This year’s Nobel Prize for Chemistry has been awarded “for the development of a method for genome editing” to Emmanuelle Charpentier of the Max Planck Unit for the Science of Pathogens, in Berlin, Germany and Jennifer A. Doudna of the University of California, Berkeley, USA. The pair discovered one of gene technology’s sharpest tools: the CRISPR/Cas9 which the Nobel prize team describe as ‘genetic scissors’. It is the first time the Nobel Prize for chemistry has been awarded to two women in the same year in its 119-year history.
As those of you who work with synthetic biology will know, by using CRISPR researchers can change the DNA of animals, plants and microorganisms with extremely high precision. This technology has had a revolutionary impact on the life sciences, is contributing to new cancer therapies and may make the dream of curing inherited diseases come true.
Researchers need to modify genes in cells if they are to find out about life’s inner workings. This used to be time-consuming, difficult and sometimes impossible work. Using the CRISPR/Cas9 genetic scissors, it is now possible to change the code of life over the course of a few weeks.
“There is enormous power in this genetic tool, which affects us all. It has not only revolutionised basic science, but also resulted in innovative crops and will lead to ground-breaking new medical treatments,” says Claes Gustafsson, chair of the Nobel Committee for Chemistry.
As so often in science, the discovery of these genetic scissors was unexpected. During Emmanuelle Charpentier’s studies of Streptococcus pyogenes, one of the bacteria that cause the most harm to humanity, she discovered a previously unknown molecule, tracrRNA. Her work showed that tracrRNA is part of bacteria’s ancient immune system, CRISPR/Cas, that disarms viruses by cleaving their DNA.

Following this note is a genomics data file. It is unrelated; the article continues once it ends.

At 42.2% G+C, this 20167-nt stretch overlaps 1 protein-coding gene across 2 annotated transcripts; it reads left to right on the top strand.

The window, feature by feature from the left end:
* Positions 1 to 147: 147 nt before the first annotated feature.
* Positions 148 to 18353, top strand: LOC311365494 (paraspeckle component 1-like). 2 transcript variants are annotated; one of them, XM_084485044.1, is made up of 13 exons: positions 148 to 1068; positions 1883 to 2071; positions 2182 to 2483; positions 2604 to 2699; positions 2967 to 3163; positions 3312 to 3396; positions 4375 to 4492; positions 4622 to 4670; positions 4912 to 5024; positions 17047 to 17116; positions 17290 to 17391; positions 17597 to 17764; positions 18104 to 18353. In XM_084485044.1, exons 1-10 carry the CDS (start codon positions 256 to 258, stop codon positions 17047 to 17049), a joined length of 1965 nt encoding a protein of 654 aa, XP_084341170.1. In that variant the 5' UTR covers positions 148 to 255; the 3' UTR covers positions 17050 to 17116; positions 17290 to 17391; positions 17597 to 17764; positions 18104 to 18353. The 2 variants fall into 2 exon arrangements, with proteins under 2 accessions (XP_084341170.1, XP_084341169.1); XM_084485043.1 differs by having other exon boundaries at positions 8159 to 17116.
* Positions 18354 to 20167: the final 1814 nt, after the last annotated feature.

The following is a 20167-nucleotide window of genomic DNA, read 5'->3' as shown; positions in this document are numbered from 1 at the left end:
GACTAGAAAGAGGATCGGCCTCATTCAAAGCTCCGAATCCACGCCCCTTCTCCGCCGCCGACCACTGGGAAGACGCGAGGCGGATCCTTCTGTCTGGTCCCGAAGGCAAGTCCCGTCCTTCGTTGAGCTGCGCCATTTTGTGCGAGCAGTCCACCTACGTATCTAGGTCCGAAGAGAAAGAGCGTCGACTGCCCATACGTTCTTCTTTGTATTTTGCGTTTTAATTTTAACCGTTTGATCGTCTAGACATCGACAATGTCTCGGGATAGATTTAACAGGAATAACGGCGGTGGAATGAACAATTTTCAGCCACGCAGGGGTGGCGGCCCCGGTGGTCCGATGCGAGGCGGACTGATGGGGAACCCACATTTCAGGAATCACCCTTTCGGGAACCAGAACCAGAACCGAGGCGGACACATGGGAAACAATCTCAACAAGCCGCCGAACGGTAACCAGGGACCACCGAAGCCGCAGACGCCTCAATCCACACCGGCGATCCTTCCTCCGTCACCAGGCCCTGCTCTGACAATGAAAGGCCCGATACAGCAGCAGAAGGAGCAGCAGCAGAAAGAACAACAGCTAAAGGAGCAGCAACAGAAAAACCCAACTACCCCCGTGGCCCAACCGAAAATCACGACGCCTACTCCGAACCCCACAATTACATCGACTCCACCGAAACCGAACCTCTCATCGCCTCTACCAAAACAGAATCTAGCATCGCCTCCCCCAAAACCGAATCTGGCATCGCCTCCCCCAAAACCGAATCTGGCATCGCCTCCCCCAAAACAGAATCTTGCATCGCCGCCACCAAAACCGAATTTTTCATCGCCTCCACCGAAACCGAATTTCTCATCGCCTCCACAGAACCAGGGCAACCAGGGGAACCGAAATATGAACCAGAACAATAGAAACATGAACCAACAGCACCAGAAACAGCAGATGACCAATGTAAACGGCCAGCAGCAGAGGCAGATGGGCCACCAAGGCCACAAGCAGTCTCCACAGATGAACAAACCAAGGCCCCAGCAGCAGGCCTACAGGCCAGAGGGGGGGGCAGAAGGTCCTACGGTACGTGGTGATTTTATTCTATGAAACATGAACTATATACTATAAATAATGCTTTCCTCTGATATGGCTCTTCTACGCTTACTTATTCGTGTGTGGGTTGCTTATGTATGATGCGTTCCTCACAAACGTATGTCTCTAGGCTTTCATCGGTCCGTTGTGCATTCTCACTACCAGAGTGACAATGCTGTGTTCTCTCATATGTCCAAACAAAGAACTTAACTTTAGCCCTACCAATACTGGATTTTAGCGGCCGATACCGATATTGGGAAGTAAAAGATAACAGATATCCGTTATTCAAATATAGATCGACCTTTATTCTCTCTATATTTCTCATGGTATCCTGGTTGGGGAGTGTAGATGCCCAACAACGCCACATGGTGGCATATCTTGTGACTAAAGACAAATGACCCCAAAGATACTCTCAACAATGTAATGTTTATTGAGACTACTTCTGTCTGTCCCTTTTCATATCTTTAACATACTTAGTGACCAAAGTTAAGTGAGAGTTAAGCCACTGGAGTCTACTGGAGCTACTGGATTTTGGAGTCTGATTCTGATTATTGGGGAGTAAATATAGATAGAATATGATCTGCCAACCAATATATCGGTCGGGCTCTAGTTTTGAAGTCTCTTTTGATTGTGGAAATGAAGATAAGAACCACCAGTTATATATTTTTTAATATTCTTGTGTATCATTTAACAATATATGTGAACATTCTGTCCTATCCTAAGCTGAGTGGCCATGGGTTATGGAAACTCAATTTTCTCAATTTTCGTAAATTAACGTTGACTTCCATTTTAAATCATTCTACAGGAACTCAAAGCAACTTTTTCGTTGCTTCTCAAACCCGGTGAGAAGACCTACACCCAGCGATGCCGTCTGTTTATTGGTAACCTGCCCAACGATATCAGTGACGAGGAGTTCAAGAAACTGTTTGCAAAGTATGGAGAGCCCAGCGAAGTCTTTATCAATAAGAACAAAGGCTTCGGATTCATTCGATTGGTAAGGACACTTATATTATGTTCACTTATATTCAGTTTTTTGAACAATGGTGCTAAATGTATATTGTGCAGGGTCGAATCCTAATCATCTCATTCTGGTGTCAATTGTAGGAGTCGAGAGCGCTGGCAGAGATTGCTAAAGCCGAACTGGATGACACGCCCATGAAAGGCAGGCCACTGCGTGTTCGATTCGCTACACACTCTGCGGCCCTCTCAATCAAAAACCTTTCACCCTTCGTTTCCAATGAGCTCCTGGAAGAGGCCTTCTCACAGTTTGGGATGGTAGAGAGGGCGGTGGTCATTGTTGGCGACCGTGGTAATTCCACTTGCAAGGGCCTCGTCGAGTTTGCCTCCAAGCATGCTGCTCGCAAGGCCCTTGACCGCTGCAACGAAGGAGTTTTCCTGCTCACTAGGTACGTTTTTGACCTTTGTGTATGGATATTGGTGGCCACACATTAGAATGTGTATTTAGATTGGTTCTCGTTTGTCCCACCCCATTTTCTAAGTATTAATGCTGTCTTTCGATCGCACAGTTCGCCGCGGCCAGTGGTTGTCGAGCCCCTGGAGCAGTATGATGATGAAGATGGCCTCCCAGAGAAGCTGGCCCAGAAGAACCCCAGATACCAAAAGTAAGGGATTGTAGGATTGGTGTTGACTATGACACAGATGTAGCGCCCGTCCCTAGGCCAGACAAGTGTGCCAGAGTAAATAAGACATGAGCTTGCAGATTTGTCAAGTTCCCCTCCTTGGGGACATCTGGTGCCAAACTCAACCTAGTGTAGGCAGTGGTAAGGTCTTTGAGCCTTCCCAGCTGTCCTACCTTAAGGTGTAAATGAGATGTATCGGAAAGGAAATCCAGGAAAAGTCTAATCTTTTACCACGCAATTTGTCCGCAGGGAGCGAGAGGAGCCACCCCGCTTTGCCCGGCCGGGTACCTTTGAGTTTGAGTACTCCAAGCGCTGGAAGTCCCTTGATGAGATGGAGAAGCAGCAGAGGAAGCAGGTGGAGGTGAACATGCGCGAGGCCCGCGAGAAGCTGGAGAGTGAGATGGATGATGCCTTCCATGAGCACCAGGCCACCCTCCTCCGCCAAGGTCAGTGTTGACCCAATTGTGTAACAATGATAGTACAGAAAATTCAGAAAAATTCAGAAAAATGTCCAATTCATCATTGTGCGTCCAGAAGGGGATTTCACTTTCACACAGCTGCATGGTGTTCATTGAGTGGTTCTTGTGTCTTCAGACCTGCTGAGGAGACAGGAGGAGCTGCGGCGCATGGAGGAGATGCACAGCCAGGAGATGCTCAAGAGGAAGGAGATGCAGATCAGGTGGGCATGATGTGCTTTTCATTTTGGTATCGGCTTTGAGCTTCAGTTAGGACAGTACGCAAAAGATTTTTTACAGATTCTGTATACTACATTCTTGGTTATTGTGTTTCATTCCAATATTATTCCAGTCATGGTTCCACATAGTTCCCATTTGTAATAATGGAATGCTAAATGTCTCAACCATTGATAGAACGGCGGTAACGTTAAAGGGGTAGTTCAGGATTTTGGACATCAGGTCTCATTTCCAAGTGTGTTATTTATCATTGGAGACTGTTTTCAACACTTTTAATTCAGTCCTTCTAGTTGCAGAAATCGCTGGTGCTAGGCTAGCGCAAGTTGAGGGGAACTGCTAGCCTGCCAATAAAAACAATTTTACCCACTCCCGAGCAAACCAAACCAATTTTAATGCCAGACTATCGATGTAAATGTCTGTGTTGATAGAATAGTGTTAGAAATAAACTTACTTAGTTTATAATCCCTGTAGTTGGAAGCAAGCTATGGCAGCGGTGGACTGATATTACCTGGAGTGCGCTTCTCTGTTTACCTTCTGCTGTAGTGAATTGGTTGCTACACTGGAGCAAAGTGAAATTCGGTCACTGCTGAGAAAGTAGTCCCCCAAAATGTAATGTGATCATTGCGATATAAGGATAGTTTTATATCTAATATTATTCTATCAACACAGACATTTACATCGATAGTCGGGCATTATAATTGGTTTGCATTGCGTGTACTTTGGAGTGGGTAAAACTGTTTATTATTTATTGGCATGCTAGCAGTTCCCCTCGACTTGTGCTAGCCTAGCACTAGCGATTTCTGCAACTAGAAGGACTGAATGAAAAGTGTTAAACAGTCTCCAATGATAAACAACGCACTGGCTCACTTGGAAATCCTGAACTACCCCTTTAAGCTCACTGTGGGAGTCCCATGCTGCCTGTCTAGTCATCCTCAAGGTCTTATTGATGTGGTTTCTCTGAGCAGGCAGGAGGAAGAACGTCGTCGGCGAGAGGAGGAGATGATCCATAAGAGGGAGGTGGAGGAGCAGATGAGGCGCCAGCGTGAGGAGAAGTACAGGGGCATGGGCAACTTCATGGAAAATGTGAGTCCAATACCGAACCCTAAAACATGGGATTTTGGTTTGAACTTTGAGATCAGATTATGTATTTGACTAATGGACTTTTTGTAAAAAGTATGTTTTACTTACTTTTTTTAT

Charpentier published her discovery in 2011. The same year, she initiated a collaboration with Jennifer Doudna, an experienced biochemist with vast knowledge of RNA. Together, they succeeded in recreating the bacteria’s genetic scissors in a test tube and simplifying the scissors’ molecular components so they were easier to use.
In an epoch-making experiment, they then reprogrammed the genetic scissors. In their natural form, the scissors recognise DNA from viruses, but Charpentier and Doudna proved that they could be controlled so that they can cut any DNA molecule at a predetermined site. Where the DNA is cut it is then easy to rewrite the code of life.
Edith Heard, Director General of European Molecular Biology Laboratory (EMBL) commented on the Nobel Prize Chemistry CRISPR announcement: “The beauty of these discoveries is that they stemmed from purely fundamental, curiosity-driven research. Charpentier and Doudna and their colleagues were striving to understand the defence strategies bacteria use (the CRISPR-Cas9 microbial adaptive immune system) and came up with discoveries that have transformed the life sciences.”
Since Charpentier and Doudna discovered the CRISPR/Cas9 genetic scissors in 2012 their use has exploded. This tool has contributed to many important discoveries in basic research, and plant researchers have been able to develop crops that withstand mould, pests and drought. In medicine, clinical trials of new cancer therapies are underway, and the dream of being able to cure inherited diseases is about to come true.